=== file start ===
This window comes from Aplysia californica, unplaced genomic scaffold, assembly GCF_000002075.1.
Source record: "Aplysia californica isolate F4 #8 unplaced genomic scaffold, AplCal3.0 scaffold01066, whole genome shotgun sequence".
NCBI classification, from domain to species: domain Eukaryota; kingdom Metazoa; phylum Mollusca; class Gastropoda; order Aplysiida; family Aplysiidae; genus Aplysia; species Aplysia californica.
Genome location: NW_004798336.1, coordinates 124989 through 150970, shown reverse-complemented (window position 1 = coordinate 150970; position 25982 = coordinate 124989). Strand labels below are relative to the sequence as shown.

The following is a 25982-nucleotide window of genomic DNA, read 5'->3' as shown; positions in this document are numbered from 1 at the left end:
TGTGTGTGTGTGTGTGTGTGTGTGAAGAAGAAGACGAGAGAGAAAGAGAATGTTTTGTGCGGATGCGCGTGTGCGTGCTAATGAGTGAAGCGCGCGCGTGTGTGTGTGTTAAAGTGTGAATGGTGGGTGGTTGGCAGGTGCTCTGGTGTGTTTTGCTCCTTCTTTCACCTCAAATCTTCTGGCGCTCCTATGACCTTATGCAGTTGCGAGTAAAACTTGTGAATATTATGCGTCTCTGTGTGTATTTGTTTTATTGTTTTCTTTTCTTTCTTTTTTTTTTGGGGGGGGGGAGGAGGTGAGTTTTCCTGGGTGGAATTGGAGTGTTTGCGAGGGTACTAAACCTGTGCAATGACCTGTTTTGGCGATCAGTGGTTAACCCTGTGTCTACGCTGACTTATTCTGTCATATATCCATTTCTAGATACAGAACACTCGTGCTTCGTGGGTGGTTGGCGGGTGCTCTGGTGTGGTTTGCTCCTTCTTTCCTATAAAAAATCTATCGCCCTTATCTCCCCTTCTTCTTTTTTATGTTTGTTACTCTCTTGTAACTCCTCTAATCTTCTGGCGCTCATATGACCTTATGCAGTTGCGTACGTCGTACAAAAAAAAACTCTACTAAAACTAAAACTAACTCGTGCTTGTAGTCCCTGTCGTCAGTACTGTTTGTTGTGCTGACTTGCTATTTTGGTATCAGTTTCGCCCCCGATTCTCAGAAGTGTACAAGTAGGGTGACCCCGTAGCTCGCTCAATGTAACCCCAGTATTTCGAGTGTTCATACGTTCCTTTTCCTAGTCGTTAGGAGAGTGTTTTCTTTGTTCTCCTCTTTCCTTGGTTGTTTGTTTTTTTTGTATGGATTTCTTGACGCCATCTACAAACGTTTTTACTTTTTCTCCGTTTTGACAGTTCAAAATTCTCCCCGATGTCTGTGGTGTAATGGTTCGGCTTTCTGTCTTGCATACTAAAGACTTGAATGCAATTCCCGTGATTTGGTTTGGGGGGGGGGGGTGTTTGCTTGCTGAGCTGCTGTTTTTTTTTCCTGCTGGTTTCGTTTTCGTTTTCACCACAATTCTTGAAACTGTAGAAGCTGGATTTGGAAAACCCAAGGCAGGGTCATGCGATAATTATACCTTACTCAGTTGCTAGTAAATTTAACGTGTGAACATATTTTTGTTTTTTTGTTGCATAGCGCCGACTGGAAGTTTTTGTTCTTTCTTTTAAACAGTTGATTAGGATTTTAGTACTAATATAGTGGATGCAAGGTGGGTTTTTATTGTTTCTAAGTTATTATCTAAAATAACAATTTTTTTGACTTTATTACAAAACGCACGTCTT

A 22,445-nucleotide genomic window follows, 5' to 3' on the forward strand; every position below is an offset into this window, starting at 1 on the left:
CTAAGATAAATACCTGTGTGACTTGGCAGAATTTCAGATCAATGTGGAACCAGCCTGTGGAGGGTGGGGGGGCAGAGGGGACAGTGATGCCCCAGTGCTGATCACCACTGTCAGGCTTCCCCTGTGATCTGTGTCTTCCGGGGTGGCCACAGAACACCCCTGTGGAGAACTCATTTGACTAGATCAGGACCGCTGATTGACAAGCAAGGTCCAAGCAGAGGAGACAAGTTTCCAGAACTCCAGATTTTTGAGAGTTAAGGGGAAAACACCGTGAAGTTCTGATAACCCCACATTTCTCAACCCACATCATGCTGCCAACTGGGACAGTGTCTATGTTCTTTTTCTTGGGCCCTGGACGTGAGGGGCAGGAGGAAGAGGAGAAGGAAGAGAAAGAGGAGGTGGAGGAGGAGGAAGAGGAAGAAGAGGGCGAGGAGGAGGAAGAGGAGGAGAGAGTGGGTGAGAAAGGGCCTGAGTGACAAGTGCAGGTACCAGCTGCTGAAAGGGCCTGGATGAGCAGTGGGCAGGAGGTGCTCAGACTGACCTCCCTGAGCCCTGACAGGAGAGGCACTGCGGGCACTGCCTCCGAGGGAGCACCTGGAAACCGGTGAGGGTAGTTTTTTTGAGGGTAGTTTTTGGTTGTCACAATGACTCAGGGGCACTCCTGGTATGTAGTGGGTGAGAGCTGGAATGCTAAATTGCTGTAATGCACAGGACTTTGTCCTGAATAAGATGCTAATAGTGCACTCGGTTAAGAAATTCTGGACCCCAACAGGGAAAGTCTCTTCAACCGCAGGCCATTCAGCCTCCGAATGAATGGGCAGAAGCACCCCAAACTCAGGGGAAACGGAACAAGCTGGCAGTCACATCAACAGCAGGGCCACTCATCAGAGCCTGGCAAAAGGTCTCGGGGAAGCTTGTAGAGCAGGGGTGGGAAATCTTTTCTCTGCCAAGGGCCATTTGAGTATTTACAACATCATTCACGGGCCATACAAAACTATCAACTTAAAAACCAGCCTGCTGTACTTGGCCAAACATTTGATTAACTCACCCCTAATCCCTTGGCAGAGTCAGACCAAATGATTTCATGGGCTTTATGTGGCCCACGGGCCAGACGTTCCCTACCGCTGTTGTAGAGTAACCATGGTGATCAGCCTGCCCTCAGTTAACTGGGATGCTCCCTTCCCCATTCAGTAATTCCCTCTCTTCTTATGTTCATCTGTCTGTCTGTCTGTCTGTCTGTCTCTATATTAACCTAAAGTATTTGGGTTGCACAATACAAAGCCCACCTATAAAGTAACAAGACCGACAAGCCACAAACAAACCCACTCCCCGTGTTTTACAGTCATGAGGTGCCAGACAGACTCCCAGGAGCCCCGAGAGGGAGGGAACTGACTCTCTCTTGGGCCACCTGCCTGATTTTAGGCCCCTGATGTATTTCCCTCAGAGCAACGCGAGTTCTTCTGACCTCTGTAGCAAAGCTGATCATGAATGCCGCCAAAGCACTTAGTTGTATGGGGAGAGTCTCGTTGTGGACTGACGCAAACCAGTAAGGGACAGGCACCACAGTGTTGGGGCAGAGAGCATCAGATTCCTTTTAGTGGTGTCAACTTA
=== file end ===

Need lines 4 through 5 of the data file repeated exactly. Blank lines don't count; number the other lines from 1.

Genome location: NW_004798336.1, coordinates 124989 through 150970, shown reverse-complemented (window position 1 = coordinate 150970; position 25982 = coordinate 124989). Strand labels below are relative to the sequence as shown.

The following is a 25982-nucleotide window of genomic DNA, read 5'->3' as shown; positions in this document are numbered from 1 at the left end: